Considering Hisashi Iwakuma's future in Seattle

Joe Nicholson-USA TODAY Sports

Hisashi Iwakuma has dominated hitters as a Mariner, and his contract will be up after 2015. Tearing up his team option and completing an extension now might be the best course of action.

This article was supposed to be a lot more timely than this. Hisashi Iwakuma was supposed to carve up the Astros, once again wowing us with his quietly effective brilliance. Instead, elevated pitches and George Springer happened, but even when Iwakuma is bad, he's still better than most. He's a Mariner through at least 2015 if they want him to be, and it's time to start thinking about what lies beyond that.

Watching ROOT broadcasts has been fascinating over the past year. I've noticed that they go out of their way avoid any graphics that compare Felix and Iwakuma. Because saber stats aren't exactly ROOT's specialty, Iwakuma's baseball card stats flat out look better than Felix's over the past year. If you're using run prevention as your primary method of evaluation, the gap between Iwakuma and Felix hasn't even been that close recently. Over the past calender year, Iwakuma carries a 2.71 ERA compared to Felix's 3.26. Felix is dominating Iwakuma in the peripherals, but there's a perfectly reasonable case that Iwakuma has simply been better over the past year.

But that's not something anybody seems willing to admit, including ROOT. Yesterday's game began with a graphic that showed Felix and Iwakuma's combined dominance, an ERA driven down by Iwakuma over the past two seasons. They're packaged as a two-headed monster, not individuals. Felix is the face of the franchise, the one with the monster contract, the one with all the awards and accolades. He stayed here when everyone else wanted him. He's ours, and you can't have him. He's the king. The nickname alone ends any conversation of comparison.  If the Mariners want to keep these two together, it's time to start thinking about the future.

Jack Zduriencik's extension for Iwakuma following the 2012 season has been an even bigger bargain than anyone could have expected, as Iwakuma is signed for a mere $6.5 million this year and $7 million on an obviously exercised team option in 2015. He'll be 34 at the end of the deal, and if the Mariners don't sign him, he's going to get a nice payday from somebody else. Iwakuma has never been healthy two years in a row, dating back to his years in Japan, and his injury this year has once again pumped the breaks on his hype. Everyone is paying attention to Masahiro Tanaka as the new Japanese darling, and it will be months until Iwakuma gets enough innings to qualify on ERA leaderboards. The Mariners can keep him for cheap again next year, but his future cost may rise as a result.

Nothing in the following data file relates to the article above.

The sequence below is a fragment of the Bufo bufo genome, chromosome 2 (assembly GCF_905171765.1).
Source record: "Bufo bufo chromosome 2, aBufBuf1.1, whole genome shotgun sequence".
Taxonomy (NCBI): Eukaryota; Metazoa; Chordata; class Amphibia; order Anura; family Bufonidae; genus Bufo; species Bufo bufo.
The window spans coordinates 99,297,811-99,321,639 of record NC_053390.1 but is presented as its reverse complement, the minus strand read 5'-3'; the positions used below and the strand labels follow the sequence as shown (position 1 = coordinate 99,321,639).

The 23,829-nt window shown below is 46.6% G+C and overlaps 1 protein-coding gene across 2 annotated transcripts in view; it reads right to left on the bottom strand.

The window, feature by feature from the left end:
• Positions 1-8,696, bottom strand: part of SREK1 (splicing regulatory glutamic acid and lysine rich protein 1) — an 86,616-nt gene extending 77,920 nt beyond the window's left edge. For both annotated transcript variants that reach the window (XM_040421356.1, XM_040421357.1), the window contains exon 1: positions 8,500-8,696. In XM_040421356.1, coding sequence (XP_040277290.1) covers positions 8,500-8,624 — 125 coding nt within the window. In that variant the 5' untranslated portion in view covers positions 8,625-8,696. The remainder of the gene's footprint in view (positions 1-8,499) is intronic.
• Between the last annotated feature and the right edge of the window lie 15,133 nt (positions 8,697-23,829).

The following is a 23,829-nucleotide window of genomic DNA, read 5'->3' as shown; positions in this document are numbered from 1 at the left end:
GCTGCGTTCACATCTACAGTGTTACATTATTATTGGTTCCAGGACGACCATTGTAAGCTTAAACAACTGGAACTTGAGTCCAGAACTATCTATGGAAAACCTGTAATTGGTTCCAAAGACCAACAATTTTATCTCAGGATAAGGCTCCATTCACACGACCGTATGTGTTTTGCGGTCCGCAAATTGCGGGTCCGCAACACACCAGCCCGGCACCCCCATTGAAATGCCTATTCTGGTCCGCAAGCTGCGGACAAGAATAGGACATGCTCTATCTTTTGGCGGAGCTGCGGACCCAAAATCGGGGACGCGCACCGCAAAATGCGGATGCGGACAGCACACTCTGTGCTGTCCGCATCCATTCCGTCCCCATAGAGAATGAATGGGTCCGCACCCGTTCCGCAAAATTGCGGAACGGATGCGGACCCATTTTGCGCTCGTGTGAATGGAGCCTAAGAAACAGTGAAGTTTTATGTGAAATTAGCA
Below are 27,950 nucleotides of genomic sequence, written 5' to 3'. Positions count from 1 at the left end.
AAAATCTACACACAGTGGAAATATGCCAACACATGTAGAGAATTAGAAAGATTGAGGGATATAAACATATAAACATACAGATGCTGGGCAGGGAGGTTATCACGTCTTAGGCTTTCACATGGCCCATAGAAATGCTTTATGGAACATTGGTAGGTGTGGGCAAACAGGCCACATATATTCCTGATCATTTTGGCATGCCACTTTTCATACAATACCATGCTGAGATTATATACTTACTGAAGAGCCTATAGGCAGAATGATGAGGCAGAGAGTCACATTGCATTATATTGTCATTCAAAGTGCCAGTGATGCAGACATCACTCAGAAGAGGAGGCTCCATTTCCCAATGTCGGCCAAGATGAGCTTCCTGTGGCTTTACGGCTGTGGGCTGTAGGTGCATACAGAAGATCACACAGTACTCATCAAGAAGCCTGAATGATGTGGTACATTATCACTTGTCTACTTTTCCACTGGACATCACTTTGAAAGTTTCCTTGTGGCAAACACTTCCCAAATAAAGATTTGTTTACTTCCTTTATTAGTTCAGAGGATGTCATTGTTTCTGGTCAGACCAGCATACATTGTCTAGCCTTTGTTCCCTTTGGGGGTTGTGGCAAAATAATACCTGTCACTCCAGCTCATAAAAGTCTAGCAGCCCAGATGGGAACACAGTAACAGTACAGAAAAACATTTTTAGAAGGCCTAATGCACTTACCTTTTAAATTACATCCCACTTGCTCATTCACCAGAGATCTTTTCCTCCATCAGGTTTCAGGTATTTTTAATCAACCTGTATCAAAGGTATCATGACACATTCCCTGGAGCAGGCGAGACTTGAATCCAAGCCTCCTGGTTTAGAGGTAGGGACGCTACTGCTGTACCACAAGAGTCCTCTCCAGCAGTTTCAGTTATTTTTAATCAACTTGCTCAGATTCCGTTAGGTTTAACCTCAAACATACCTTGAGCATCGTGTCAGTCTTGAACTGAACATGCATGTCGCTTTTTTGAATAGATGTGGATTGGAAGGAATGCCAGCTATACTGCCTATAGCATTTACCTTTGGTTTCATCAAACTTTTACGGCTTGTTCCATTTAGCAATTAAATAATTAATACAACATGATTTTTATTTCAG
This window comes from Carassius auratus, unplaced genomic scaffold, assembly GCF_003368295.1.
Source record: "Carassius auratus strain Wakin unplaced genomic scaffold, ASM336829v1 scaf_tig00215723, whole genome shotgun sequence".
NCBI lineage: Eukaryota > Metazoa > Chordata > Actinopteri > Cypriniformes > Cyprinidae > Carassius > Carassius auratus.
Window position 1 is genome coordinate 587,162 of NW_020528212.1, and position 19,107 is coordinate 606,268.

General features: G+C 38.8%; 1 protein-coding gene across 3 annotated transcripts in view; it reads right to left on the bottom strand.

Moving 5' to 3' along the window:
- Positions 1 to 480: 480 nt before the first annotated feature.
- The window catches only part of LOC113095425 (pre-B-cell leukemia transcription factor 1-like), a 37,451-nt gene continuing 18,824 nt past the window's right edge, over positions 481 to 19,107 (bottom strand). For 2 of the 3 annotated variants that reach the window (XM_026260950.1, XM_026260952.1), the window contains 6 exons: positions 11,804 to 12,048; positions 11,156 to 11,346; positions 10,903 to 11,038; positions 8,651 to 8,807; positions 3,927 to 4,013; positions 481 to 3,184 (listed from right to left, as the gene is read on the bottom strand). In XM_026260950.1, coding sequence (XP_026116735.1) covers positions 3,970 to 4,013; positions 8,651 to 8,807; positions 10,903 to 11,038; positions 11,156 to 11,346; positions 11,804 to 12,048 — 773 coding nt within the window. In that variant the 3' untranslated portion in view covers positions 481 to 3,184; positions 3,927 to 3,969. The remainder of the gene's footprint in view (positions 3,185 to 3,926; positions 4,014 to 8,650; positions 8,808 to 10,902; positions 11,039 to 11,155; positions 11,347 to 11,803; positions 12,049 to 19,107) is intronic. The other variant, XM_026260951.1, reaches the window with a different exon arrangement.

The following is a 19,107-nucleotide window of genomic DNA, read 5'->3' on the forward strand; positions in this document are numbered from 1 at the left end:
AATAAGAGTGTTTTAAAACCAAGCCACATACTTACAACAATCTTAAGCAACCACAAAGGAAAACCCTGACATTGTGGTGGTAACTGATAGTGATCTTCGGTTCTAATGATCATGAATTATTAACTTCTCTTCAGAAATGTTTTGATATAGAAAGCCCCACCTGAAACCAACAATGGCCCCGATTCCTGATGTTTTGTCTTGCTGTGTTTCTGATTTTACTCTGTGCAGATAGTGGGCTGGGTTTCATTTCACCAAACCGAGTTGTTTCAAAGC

There's a couple of options here. One, the Mariners can just ride it out and hope to re-sign Iwakuma following 2015. Iwakuma's extension came very quickly after the 2012 season, and there's no reason to believe he is unhappy in Seattle. But if the Mariners want to get a deal done before other teams can start bidding, they'll have to pony up and pay him. Another few years like last, and Iwakuma could demand $20 million or more a year, even at age 34.

That bring us to the other option worth considering, and that's investigating an extension now. The M's would likely be able to secure Iwakuma, if he were receptive to it, on a deal that could be below what he'd command in an open bidding war. In order to do so, the Mariners would most likely tear up next year's remaining option and start a new deal immediately, giving Iwakuma a big payday year a year earlier than he'd otherwise get it. Here, the Mariners could theoretically sign Iwakuma through 2018 or so as opposed to being forced to pay him through 2019, which somebody might be willing to give him after 2015. A four year extension would keep Iwakuma around until his age 37 season, which carries plenty of risk of its own, though less with a pitcher of Iwakuma's skillset. Pinpoint control, ground balls, efficiency. Hiroki Kuroda has a fairly similar, though less effective skillset, and he's just now beginning to fall apart at age 39, even though it's only May.

As mentioned before, a long-term deal for Iwakuma doesn't come without a lot of risk. A shoulder injury is what allowed the Mariners to scoop Iwakuma up for dirt cheap in the first place, and as mentioned before, he's had numerous injuries scattered throughout his career, including ones to his oblique and elbow. He isn't particularly durable, and even this year's finger mishap is another strike on the record. At this point, any team that signs Iwakuma should expect him to miss considerable time every other year or so, and that risk would need to be reflected in the cost. But if he puts together a fully healthy season next year, will it? Teams have short memories when they have glaring needs.

Given Iwakuma's age and where the market is headed, throwing away his option and signing him to a four-year deal through 2018 could be the best course of action for an extension. It's a risk to commit to an injury prone pitcher at a high valuation, but it's also risky to wait it out and be forced to pay even more after another two seasons of dominance. It seems unlikely that the Mariners trade him, but they might simply have to let him walk if they can't get a deal done. Given what's happened in the Mariners rotation over the last two months, a future without Hisashi Iwakuma seems sad.

I ask of you today, LLanders, what course of action would you take with Hisashi Iwakuma? If there's an offer on the table, what would it be for? How comfortable are you letting things play out until the end, or would you strike now while his value is potentially lower than it will be at any point in the next few years? Poll below.

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